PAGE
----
"We preach the Gospel by friendships that reach across boundaries. God reached across the division between Creator and creature. What impossible friendships can we make? When Blessed Pierre Claverie was ordained the bishop of Oran in Algeria in 1981, he said to his Muslim friends, 'I owe to you also what I am today. With you in learning Arabic, I learned above all to speak and understand the language of the heart.' …

"The foundation of all that we shall do in this synod should be the friendships we create. It does not look like much. It will not make headlines in the media. 'They came all the way to Rome to make friendships! What a waste!' But it is by friendship that we shall make the transition from 'I' to 'We.' "

On questions without answers: 

"The bravest thing we can do in this synod is to be truthful about our doubts and questions with each other, the questions to which we have no clear answers. Then we shall draw near as fellow searchers, beggars for the truth. In Graham Greene's Don Quixote, a Spanish Catholic priest and a Communist mayor make a holiday together. One day they dare to share their doubts. The priest says, 'It is odd how sharing a sense of doubt can bring men together perhaps even more than sharing a faith. The believer will fight another believer over a shade of difference; the doubter fights only with himself.' …

"Friendship flourishes when we dare to share our doubts and seek the truth together. What is the point of talking to people who already know everything or who agree completely? But how are we to do so? That is the topic of the conference."

On listening:

"Many people hope that in this synod their voice will be heard. They feel ignored and voiceless. They are right. But we will only have a voice if we first listen. God calls to people by name: Abraham, Abraham; Moses; Samuel. They reply with the beautiful Hebrew word Hinneni, 'Here I am.' The foundation of our existence is that God addresses each of us by name, and we hear. Not the Cartesian 'I think therefore I am,' but 'I hear therefore I am.' We are here to listen to the Lord, and to each other."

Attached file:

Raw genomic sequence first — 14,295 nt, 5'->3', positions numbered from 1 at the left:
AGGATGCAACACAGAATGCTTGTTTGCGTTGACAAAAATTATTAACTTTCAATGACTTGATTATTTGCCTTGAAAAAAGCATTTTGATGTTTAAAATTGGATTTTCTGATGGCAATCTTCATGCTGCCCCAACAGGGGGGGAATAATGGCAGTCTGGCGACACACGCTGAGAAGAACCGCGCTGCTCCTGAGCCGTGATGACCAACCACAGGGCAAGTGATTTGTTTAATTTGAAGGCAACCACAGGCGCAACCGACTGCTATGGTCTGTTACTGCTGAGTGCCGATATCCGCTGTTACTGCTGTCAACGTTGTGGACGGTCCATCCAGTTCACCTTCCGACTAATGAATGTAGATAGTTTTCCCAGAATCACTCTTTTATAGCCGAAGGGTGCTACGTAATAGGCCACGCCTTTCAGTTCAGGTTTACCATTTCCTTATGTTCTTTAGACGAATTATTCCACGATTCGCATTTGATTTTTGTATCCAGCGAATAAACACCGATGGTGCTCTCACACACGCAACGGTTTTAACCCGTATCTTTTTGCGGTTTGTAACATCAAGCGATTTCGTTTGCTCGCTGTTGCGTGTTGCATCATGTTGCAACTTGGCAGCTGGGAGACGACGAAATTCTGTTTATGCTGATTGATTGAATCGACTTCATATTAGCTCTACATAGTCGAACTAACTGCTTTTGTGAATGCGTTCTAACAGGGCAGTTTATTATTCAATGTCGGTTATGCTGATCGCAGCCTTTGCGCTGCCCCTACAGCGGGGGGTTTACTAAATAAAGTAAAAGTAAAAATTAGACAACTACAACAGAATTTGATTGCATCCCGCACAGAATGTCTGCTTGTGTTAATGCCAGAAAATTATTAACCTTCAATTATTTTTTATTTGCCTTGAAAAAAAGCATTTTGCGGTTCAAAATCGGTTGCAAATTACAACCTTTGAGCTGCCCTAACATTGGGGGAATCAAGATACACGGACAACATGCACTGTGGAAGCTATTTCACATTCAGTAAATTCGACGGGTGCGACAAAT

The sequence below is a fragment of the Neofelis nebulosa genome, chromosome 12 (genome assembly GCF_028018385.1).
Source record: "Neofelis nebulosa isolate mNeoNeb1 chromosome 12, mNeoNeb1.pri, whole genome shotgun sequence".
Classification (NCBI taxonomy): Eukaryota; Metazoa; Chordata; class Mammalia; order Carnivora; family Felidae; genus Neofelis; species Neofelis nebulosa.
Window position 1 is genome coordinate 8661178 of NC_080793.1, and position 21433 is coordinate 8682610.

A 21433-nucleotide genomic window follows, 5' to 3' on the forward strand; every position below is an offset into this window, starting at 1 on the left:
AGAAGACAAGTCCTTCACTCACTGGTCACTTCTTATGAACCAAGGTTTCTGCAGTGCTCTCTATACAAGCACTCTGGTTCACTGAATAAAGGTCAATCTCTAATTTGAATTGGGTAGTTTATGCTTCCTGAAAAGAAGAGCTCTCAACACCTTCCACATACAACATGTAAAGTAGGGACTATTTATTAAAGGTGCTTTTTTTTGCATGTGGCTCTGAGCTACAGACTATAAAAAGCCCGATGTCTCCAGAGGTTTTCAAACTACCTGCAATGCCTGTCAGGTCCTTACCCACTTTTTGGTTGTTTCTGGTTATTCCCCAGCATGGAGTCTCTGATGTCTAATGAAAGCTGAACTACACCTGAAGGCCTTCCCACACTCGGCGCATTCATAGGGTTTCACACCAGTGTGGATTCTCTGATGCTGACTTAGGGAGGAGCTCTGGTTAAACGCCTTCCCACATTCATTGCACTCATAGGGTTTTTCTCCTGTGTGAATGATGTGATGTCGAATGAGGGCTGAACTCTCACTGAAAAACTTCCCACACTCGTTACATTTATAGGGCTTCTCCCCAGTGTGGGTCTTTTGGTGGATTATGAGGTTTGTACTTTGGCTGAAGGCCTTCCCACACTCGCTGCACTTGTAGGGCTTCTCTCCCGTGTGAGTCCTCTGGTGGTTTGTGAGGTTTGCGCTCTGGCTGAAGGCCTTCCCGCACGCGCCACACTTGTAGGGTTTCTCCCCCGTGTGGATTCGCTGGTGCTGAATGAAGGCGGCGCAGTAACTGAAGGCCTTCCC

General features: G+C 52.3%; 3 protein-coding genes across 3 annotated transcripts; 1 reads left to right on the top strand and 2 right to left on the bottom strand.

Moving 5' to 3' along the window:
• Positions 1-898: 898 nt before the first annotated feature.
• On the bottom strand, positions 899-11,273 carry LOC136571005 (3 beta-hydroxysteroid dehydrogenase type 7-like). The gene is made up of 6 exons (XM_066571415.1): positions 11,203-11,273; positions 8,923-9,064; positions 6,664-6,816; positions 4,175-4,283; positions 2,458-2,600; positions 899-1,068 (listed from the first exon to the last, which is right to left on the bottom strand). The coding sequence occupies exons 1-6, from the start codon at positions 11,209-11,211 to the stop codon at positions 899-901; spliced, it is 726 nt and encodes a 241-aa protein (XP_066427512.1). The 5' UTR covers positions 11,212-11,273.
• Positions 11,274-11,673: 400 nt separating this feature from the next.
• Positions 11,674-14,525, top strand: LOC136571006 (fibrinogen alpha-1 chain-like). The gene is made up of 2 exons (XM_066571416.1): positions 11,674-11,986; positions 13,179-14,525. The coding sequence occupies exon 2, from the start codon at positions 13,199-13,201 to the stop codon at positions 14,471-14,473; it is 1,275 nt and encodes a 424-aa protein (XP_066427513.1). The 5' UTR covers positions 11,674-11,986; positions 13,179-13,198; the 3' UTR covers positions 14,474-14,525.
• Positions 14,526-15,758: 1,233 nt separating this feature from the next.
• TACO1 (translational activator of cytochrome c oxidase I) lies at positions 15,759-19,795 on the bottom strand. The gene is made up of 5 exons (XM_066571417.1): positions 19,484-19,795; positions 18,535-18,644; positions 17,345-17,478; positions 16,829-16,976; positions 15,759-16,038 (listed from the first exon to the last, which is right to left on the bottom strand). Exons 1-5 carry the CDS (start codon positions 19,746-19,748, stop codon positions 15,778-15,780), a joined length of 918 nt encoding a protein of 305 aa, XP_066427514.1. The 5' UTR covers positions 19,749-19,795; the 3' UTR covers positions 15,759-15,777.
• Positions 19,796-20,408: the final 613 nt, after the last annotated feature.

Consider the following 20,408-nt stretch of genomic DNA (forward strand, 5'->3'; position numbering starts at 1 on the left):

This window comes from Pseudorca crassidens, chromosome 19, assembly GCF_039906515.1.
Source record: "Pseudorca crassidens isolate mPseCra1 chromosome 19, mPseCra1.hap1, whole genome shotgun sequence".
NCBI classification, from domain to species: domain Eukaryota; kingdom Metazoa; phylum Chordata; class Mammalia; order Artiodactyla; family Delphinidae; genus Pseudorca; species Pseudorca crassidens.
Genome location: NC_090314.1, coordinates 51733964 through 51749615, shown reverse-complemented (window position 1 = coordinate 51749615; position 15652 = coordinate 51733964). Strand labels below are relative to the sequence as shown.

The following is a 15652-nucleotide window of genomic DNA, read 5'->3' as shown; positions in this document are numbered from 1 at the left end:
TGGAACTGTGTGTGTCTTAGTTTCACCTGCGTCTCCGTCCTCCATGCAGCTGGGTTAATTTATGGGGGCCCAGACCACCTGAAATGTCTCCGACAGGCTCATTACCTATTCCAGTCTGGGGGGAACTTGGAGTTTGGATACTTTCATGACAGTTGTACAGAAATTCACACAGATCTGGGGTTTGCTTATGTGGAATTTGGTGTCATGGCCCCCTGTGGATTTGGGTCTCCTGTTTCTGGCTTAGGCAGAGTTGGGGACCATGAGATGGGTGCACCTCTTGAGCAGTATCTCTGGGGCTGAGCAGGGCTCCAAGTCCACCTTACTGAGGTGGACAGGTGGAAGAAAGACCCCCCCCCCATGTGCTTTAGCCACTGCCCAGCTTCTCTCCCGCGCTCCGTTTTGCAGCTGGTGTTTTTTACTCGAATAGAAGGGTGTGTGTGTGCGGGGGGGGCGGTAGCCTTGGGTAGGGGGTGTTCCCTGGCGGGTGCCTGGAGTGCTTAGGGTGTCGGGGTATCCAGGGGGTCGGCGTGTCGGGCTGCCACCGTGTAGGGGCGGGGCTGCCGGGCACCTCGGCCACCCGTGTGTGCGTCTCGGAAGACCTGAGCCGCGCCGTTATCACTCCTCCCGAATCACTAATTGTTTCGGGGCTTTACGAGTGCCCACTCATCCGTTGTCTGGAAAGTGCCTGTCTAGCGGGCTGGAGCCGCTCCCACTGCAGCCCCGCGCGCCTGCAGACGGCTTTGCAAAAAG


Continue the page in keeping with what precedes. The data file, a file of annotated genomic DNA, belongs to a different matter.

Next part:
On the model of Jesus heading to Emmaus:

"As the disciples walk to Emmaus, they listen to this stranger who calls them fools and contradicts them. He is angry too! But they begin to delight in his words. Their hearts burn within them. During the synod can we learn the ecstatic pleasure of disagreement leading to insight? …

"If we can discover the pleasure of imagining why our sisters and brothers hold views we find odd, then a new springtime will begin in the church. The Holy Spirit will give us the gift of speaking other languages.

"Notice that Jesus does not attempt to control the conversation. He asks what they are talking about; he goes where they go, not where he wishes to go; he accepts their hospitality. A real conversation cannot be controlled. One surrenders oneself to its direction. We cannot anticipate where it will take us, to Emmaus or Jerusalem. Where will this synod lead the church? If we knew in advance, there would be no point in having it! Let us be surprised!"

[Full videos of Dominican Fr. Timothy Radcliffe's reflections, which were presented in English, are available at the YouTube page of Vatican Media.]

This story appears in the Synod on Synodality feature series. View the full series.